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GREATER LONDON INDUSTRIAL ARCHAEOLOGY SOCIETY

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Notes and news — December 1976

In this issue:

What GLIAS members have been doing...

Finding Things... 'Tucked away behind Ballards Lane, Finchley is an old, reputedly Victorian, music hall. It is now used as industrial premises. It is hemmed in externally and not particularly photogenic and has been gutted internally, but the arched roof and proscenium arch are obvious. At one time the building housed one of the first automatic polish filling lines in the country and old tins are still sometimes found under the floorboards. There seems to be little to record, but it might reveal more to a theatre enthusiast.' Details from Bill Firth, 49 Woodstock Avenue, London NW1 9RG.

Going Down Holes... 'On 30th October 1976, a symposium, organised by the William Pengelly Cave Studies Trust and the Chelsea Speleological Society at the Institute of Geological Sciences in South Kensington, brought together people interested in man-made holes in the South-east. An entertaining programme of lectures was provided with subjects ranging from the Neolithic Flint Wines at Grimes Graves, Norfolk, to deneholes in Kent. There has been a surprising amount of mining in south-east England, not only for coal (in Kent) and iron-ore (in the Weald) but for chalk (from deneholes and chalk wells), building stone and gypsum. Of special interest to industrial archaeologists was a talk by Paul Sowan of the Croydon Natural History and Scientific Society on Hearthstone Mining in Surrey. Hearthstone is a material found in the Upper Greensand beds of the North Downs and was used during the 19th and early 20th centuries by housewives to whiten their doorsteps and window sills. Firestone, a refractory material also used as a building stone, is found in and has been mined from the same beds.

The following day a party of about 30 descended through a manhole cover near the A22 at Godstone, Surrey and slid down a muddy slope into one of the Hearthstone mines. After scrambling over two roof falls the main series of tunnels was reached. The passages are about 5ft high as those not wearing safety helmets soon discovered. Mining was by the pillar and stall method, many stalls being backfilled with waste materials (deads) held in position with well-built dry-stone walls. The pillars were left to bear the roofstone and the overburden above it but, in places extra support was given either by wooden pit props or by stone pillars built of blocks about 2ft square and perhaps 9in high. Pick marks on the roof and walls show that all the materials have been removed by hand. Rope grooves can be seen in the walls indicating the use of ponies for haulage along the tramways. We were shown some lengths of platerail still in situ; these might have been brought from the Croydon, Merstham and Godstone Railway when it closed in the mid-19th century. Elsewhere there were lengths of flat-bottomed rail which had been laid to a narrower gauge. Latterly the tunnels had been used for mushroom growing and the debris from this activity was scattered on the floor.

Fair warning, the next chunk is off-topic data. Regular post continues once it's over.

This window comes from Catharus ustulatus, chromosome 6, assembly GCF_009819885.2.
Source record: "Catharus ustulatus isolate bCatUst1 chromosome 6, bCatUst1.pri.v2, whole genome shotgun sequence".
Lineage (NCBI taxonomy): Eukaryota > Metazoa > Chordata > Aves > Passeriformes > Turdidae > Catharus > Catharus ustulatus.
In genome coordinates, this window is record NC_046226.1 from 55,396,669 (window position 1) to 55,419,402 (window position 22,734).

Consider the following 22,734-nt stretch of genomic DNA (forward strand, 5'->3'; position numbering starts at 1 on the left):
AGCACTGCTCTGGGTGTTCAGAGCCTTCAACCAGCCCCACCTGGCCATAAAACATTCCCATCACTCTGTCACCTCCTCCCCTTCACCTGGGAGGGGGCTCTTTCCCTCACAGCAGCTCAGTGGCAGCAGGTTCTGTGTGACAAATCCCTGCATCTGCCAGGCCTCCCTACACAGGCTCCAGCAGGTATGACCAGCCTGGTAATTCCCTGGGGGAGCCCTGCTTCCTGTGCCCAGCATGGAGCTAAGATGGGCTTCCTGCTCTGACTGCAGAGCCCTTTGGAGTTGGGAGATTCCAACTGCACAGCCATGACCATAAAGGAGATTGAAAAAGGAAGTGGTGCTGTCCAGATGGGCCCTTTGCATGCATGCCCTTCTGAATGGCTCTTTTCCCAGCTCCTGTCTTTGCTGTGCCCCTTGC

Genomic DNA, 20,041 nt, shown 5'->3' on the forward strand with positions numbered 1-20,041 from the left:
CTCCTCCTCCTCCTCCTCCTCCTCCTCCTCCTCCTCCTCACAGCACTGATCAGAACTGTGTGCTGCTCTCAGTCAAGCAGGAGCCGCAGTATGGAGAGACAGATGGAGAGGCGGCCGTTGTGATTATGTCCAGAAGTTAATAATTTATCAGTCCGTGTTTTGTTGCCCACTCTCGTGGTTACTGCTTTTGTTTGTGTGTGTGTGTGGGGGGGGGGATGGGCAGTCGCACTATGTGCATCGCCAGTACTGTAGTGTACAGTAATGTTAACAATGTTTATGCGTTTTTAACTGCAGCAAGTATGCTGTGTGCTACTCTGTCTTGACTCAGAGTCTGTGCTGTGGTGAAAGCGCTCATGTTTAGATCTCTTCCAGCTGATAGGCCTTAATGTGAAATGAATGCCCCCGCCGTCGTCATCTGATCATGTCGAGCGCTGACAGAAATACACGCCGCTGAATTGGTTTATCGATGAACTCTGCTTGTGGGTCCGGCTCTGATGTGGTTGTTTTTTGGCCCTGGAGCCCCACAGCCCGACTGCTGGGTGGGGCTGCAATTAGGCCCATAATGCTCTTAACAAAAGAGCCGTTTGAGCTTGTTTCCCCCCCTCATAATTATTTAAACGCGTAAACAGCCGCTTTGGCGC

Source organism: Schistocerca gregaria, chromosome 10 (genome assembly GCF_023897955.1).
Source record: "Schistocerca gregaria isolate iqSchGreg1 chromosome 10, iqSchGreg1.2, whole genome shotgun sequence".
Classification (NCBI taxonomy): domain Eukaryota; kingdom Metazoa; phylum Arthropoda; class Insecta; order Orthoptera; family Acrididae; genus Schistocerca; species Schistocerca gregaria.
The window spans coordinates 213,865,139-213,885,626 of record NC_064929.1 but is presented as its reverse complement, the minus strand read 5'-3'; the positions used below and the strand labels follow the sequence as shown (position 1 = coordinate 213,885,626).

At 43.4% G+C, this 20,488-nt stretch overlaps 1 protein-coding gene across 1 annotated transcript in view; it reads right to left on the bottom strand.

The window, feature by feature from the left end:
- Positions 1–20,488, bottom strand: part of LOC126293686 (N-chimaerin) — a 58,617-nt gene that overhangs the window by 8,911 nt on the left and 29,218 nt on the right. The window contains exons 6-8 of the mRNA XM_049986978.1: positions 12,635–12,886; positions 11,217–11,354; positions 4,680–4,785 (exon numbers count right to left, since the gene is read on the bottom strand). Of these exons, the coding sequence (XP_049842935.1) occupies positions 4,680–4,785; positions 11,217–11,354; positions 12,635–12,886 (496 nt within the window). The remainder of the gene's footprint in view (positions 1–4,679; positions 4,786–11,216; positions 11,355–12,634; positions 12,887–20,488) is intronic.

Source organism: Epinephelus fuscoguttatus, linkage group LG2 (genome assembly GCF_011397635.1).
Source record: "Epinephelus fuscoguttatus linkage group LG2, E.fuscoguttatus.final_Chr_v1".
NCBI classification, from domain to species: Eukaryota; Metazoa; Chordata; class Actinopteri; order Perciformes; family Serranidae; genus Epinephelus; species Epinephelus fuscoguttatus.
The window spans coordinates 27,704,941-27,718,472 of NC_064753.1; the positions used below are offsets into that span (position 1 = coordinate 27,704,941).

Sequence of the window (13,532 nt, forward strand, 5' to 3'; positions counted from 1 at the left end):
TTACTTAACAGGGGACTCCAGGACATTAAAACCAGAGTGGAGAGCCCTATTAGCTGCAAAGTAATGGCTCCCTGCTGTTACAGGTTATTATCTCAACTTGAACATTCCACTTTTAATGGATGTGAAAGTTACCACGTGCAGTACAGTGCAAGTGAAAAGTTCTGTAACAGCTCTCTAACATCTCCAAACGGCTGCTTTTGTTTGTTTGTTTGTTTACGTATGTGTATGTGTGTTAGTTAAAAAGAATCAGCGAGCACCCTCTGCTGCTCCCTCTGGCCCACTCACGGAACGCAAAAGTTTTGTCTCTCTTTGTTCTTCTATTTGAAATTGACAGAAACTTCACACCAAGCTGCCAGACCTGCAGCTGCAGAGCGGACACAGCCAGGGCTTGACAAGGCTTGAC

After about two hours underground we emerged once more into daylight, covered in a grey mud. All who participated found the mines most interesting and well worth the effort involved in their exploration. The organisers are to be commended for putting on such an absorbing weekend.' Tim Smith (Tim heard of the South East Mining Symposium through the August 1976 Newsletter)

Flocking to the GLIAS Winter Lectures... Glenn, who has organised this series of five lectures, is delighted by the response and, confident now that the remaining three lectures will also 'pull', is mulling over 'London's Lost Railways' and 'Bellfounding' for next season. It seems he has found one way to bring GLIAS members together, it would be good if the Christmas 'do' he is organising could enable even more members to get to know one another — especially now members and ones who have 'never been to anything before'. Here are some comments on the two lectures (one from a 'brand-new' member)

'Mr. Ray of the Royal Photographic Society dipped into a vast and catholic library of slides to illustrate Photography for Industrial Archaeologists. We had it all: high viewpoint, low viewpoint, focus technique, use of a figure to emphasise scale, shadows to delineate (a beauty this shot — bars of crisp shadow falling across a moulded surface). Of course we've heard it all before, but we know the answers — all the answers — it is the questions we do not know! Are we so sure we don't need telling: 'Go in close' — do we, often enough? 'Take it now' — how many times have you subsequently found it was raining, gone back by another route, found you'd used your last frame, had to dash for a train? Some advice is really too obvious: 'Too dark to focus? — then measure' — of course you always have a tape measure on you? — don't you? Using a long lead to a flash gun — I took a closer look at my own equipment — I'd never before realised the flash gun could be used separately from the shoe mounting! I was as amused as the rest at the advice to those standing on a cliff edge, but in the industrial archaeology game not all cliff edges are that recognisable, I recall an occasion when, but for a look round, I might never have been, your newest member. Bees Pilling